Article
Currently, there is an urgent need to better comprehend neuroplastic alterations in cannabinoid receptor type 1 (CB1) and to understand the biological meaning of these alterations in epileptic disorders. The present study reviewed neuroplastic changes in CB1 distribution, expression, and functionality in animal models of epileptic seizures. Neuroplastic alterations in CB1 were consistently observed in chemical, genetic, electrical, and febrile seizure models. Most studies assessed changes in hippocampal and cortical CB1, while thalamic, hypothalamic, and brainstem nuclei were rarely investigated. Additionally, the relationship between CB1 alteration and the control of brain excitability through modulation of specific neuronal networks, such as nigrotectal and thalamocortical pathways and inhibitory projections to hippocampal pyramidal neurons were presented and discussed. Neuroplastic alterations in CB1 detected in animal models of epilepsy may reflect two different scenarios: (1) endogenous adaptations aimed to control neuronal hyperexcitability in epilepsy or (2) pathological alterations which facilitate neuronal hyperexcitability. Additionally, a better comprehension of neuroplastic and functional alterations in CB1 can improve pharmacological therapies for epilepsies.
... Areas of interest include use for osteoarthritis pain [88,[96][97][98], other types of pain (oncologic, neuropathic) [99], immune-mediated and inflammatory allergic disorders [100], cardio-vascular and respiratory conditions [101], and epilepsy [102,103]. According to the scientific literature review, cannabinoids are mainly used in the treatment of pain, especially osteoarthritis pain. ...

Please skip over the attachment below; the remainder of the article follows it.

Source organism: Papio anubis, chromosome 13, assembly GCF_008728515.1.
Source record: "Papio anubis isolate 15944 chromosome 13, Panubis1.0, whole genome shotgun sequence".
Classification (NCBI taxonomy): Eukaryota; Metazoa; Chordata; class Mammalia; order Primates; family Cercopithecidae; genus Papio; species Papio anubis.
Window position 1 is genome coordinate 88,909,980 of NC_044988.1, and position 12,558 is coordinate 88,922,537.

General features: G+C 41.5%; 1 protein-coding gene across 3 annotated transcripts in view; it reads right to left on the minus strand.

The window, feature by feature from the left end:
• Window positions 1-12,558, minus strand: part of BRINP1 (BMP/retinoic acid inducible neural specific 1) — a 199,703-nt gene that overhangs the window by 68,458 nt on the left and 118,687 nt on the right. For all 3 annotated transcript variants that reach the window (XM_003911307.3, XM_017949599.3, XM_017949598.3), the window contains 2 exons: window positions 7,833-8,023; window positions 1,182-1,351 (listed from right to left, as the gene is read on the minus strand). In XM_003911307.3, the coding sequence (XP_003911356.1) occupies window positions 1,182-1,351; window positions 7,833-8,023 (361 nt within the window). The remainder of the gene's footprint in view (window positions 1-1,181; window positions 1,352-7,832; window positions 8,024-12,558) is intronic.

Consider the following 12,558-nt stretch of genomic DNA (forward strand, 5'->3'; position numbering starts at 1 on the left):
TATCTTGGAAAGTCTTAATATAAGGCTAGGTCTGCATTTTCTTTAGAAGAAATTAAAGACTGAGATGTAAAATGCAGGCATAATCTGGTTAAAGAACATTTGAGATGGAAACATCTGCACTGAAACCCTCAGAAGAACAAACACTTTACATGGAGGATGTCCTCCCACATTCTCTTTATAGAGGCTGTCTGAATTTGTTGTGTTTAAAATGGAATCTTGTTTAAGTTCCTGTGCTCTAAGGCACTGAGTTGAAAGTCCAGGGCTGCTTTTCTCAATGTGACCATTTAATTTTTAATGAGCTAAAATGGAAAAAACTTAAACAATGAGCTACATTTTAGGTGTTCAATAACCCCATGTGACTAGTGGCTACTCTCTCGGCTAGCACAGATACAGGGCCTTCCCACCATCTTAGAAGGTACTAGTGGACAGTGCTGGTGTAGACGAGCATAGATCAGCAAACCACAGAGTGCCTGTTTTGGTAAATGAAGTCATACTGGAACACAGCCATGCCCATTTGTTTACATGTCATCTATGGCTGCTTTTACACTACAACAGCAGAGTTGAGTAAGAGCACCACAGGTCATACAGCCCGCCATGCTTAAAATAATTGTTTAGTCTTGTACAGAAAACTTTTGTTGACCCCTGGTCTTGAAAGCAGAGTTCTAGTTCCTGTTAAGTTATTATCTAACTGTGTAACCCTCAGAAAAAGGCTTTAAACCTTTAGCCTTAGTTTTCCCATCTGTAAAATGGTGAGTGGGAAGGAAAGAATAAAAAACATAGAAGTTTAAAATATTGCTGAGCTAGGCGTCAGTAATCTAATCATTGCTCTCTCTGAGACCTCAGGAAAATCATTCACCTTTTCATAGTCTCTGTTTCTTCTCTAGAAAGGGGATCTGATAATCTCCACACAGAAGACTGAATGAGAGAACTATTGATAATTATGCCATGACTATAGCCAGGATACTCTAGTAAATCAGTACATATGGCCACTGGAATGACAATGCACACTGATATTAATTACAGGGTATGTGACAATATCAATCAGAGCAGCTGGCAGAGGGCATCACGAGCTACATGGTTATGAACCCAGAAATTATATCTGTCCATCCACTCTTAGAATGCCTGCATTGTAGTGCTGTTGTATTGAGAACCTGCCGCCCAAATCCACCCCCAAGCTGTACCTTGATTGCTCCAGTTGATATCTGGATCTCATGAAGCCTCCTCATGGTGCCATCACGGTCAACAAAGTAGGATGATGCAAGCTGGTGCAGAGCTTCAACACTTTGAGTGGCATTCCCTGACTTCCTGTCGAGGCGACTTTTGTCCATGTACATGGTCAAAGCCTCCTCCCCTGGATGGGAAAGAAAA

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As cannabis-derived products have become more available, veterinarians are seeing more cases of toxicosis. In addition, animal owners are having an increasing interest in using these products for their pets. This review looks at the situation in Europe and North America, the different types of cannabis and cannabis-derived products with historical examples of use in animals, and the cannabis industry. The existing regulatory framework for use in humans and animals as medicines and/or supplements was examined. Finally, a review of the clinical indications for which medicinal cannabis is authorised, a discussion of toxicosis, and recommendations and warnings around medical cannabis use are presented.
... The endocannabinoid AEA is known from preclinical [12] and clinical studies [9,48] to be involved in suppressing pathologic neuronal excitability and in controlling the spread of activity in an epileptic network [18,56]. Although seizures induced within ECT differ from epilepsy, our results of the negative correlation between AEA CSF levels and seizure quality fit into this established knowledge. ...